Third, DS is different from “big data processing.” A good analogy is that big data is like raw material; it has considerable promise and potential if one knows what to do with it. DS gives it purpose, specifying how to process it to extract its full potential and to what end. It does this typically in an application-driven manner, allowing applications to frame the study objective and question.
Fourth, there is a process view of DS. Any DS activity starts with a problem definition based on which data needs are specified, data sources are identified, data are collected, integrated, and prepared for analysis. The analysis generates some (possibly actionable) insights, or it may identify a need for the refinement of the problem definition or to adjustments to data needs and sources. This process with the feedback loops is usually called the “data science lifecycle.”
Finally, note the use of the term “data-based” in the definition rather than the more common “data-driven.” The latter has frequently been interpreted as “data should be the main (only?) basis for decisions” since “data speaks for itself.” This is wrong — data certainly holds facts and can reveal a story, but it only speaks through those who interpret it and who can potentially introduce biases. Therefore, data should be one of the inputs to decision making, but not the only one. Furthermore, “data-driven” has come to mean that it is possible to take data and analyze it by using automated tools to generate automated actions. This also is problematic. Although DS has significant potential, and successful DS applications are plenty, there are sufficient misuses of data to give us pause and concern: Google’s algorithmic detection of influenza spread using social media data is one prominent example21; the Risk Needs Assessment Test used in the US justice system is another22. Therefore, “data-based” is the preferable phrase that signals that DS deployments are aids to the decision maker, not decision makers themselves.23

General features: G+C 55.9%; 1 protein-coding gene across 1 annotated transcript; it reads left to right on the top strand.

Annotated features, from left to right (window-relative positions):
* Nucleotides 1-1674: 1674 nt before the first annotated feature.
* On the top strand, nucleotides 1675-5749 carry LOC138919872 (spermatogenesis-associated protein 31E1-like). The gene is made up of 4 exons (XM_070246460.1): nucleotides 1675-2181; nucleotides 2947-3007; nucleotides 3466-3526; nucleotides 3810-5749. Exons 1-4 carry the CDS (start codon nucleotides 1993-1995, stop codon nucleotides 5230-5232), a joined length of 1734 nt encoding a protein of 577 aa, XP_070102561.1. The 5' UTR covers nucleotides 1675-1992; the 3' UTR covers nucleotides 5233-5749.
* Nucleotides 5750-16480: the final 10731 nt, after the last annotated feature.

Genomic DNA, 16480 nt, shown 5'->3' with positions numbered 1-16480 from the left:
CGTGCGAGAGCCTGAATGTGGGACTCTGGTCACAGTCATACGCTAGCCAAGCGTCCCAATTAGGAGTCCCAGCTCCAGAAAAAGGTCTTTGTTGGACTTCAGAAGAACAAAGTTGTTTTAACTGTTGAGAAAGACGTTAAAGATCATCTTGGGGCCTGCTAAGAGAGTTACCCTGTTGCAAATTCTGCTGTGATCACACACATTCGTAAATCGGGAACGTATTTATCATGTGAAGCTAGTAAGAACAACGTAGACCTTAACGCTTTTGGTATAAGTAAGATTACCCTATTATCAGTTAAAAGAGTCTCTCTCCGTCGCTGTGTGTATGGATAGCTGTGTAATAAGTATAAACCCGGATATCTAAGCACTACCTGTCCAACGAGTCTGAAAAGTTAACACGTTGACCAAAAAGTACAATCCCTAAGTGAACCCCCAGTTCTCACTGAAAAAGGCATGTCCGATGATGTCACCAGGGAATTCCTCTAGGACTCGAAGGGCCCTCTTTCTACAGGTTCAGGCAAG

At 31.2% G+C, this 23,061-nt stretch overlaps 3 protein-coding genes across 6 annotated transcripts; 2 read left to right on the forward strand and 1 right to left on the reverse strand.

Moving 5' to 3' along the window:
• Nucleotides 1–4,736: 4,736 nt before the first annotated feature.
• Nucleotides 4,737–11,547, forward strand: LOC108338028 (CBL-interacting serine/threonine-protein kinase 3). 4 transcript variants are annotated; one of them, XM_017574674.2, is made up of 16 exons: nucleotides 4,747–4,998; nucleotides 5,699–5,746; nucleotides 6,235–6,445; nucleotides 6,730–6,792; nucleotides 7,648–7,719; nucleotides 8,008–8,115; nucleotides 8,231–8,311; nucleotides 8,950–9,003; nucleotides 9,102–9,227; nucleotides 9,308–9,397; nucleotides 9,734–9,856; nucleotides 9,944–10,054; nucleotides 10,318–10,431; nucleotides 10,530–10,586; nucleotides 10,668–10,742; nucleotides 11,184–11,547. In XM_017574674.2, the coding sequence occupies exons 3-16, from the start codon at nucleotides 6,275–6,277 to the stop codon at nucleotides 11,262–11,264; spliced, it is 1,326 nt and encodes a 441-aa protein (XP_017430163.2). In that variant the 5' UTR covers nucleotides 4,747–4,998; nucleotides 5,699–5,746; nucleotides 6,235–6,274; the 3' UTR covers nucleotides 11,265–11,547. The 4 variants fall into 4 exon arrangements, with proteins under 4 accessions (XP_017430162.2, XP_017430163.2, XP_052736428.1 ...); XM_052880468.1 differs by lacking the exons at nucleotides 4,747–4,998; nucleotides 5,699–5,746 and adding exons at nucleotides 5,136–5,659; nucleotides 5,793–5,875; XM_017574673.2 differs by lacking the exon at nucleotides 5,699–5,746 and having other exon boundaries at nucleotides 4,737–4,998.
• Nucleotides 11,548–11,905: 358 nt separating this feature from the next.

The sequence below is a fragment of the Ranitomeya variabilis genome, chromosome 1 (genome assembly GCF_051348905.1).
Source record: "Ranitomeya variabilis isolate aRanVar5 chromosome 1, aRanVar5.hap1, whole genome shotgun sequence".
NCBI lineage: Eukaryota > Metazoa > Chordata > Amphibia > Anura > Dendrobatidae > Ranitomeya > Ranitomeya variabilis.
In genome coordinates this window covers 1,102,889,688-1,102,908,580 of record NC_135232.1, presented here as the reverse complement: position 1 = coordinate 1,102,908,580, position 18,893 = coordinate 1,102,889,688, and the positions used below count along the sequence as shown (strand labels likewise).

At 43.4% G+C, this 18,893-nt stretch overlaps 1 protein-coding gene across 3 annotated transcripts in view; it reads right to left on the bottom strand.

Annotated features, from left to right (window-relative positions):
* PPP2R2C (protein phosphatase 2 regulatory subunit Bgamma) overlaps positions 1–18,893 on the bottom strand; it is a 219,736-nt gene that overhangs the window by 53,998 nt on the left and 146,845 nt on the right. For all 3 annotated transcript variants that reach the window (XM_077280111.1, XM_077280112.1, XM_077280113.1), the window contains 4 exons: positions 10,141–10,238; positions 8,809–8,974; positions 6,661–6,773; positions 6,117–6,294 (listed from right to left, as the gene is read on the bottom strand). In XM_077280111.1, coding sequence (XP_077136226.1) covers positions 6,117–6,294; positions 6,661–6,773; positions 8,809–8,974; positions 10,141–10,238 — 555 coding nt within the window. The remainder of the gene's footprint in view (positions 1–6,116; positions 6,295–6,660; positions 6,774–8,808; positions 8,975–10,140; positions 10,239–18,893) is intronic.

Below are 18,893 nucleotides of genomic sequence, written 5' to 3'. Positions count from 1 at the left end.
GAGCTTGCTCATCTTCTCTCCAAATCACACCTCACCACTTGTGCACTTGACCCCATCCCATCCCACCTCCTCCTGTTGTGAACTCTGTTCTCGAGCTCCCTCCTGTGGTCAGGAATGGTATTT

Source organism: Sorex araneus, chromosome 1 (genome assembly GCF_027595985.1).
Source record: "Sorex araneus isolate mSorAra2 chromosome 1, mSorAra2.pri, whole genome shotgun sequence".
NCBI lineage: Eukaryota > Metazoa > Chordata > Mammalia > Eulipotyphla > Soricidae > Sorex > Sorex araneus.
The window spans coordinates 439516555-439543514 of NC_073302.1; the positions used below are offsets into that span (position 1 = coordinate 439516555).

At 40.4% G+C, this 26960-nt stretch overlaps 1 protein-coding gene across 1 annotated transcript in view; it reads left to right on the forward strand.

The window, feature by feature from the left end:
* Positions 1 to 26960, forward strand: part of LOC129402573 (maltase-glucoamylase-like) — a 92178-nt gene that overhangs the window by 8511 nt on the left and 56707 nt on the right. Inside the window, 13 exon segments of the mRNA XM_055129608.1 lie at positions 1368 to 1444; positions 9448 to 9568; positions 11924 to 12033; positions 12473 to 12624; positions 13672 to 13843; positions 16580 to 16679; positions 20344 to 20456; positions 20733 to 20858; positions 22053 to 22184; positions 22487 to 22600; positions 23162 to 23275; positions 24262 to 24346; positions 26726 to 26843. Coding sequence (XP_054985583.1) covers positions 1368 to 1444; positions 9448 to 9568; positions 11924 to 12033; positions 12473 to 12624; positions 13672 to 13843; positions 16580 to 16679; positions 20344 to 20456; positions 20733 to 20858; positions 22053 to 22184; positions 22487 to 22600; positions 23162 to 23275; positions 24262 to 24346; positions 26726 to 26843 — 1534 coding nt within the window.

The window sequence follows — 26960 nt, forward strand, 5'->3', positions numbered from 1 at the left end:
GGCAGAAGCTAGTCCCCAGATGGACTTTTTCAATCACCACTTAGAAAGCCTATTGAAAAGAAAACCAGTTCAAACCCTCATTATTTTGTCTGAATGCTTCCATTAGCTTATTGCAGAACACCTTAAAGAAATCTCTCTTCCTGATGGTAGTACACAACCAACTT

Data Science Scoping
Scoping of DS is important to establish the pillars of the field and to define the DS ecosystem. DS has four pillars that make up its core: data engineering, data analytics, data protection, and ethics (Figure 1). As noted earlier, although the term “data science” is frequently used to refer only to data analysis, the scope is wider, and the contributing elements of the field need to be fully recognized to best leverage its benefits.
Figure 1. The Data Science Ecosystem
The core is in close interaction with application domains that have the dual function of informing the appropriate technologies, tools, algorithms, and methodologies that should be useful to develop, and leveraging these capabilities to solve their problems.
DS application deployments are highly sensitive to the existing social and policy context and these influence both the core technologies and the application deployments.
The role of data (in particular, that of big data) was discussed previously. Data engineering in DS addresses two main concerns: the management of big data, including the computing platforms for its processing; and the preparation of data for analysis.